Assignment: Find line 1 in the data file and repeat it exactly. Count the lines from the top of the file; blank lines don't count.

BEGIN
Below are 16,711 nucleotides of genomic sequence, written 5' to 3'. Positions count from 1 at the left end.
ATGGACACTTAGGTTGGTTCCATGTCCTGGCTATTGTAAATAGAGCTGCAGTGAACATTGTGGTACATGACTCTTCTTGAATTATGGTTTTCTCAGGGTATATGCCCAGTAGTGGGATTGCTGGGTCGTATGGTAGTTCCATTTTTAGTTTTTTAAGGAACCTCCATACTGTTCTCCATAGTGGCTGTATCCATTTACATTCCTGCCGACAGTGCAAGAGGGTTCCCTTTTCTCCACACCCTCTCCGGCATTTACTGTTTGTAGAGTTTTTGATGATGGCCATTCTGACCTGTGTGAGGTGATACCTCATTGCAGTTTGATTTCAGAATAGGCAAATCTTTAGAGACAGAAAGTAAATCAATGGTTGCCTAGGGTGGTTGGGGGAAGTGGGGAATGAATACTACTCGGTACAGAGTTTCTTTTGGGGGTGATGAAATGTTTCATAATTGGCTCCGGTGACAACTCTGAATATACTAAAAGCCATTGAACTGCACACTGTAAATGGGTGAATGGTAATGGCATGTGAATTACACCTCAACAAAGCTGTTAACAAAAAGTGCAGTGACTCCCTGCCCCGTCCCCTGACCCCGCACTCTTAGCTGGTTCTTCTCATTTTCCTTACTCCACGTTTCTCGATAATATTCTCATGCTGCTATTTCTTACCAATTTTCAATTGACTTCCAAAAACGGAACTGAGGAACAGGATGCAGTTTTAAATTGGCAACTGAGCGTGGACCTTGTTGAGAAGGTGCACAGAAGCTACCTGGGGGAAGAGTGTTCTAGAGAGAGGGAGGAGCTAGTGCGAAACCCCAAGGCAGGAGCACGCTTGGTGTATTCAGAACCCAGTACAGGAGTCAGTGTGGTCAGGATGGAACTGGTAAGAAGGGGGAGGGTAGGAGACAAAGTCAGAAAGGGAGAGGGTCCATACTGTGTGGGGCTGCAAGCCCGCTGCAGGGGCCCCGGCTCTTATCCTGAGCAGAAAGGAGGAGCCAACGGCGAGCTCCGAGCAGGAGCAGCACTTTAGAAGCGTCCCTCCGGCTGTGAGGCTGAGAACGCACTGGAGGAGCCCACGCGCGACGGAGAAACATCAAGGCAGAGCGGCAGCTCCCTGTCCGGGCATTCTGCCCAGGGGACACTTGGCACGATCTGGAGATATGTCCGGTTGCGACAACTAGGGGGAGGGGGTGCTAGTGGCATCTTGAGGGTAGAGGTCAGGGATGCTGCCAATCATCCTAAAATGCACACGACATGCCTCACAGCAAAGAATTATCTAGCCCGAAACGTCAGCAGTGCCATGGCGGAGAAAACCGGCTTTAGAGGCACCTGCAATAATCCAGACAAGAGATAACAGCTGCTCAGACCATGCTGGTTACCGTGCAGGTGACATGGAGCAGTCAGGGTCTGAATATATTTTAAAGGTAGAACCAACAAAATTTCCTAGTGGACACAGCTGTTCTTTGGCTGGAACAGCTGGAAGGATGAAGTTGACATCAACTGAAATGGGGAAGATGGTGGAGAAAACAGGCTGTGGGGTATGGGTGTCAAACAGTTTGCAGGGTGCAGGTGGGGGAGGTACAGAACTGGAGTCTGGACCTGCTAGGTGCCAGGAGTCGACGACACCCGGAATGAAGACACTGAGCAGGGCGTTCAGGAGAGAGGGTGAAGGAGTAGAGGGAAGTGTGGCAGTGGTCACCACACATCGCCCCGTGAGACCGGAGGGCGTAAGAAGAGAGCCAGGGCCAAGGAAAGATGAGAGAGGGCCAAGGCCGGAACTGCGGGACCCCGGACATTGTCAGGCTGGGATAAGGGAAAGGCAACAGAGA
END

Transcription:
Below are 16,711 nucleotides of genomic sequence, written 5' to 3'. Positions count from 1 at the left end.